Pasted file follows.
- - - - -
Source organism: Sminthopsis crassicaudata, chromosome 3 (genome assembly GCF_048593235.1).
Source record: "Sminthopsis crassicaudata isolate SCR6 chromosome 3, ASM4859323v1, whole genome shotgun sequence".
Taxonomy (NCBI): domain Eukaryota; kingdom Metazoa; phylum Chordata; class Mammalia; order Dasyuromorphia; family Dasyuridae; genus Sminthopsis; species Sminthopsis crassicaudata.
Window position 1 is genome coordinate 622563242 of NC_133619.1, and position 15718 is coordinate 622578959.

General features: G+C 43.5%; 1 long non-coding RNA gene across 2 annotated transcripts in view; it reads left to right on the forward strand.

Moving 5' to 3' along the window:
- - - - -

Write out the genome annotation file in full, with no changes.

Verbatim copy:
Source organism: Sminthopsis crassicaudata, chromosome 3 (genome assembly GCF_048593235.1).
Source record: "Sminthopsis crassicaudata isolate SCR6 chromosome 3, ASM4859323v1, whole genome shotgun sequence".
Taxonomy (NCBI): domain Eukaryota; kingdom Metazoa; phylum Chordata; class Mammalia; order Dasyuromorphia; family Dasyuridae; genus Sminthopsis; species Sminthopsis crassicaudata.
Window position 1 is genome coordinate 622563242 of NC_133619.1, and position 15718 is coordinate 622578959.

General features: G+C 43.5%; 1 long non-coding RNA gene across 2 annotated transcripts in view; it reads left to right on the forward strand.

Moving 5' to 3' along the window: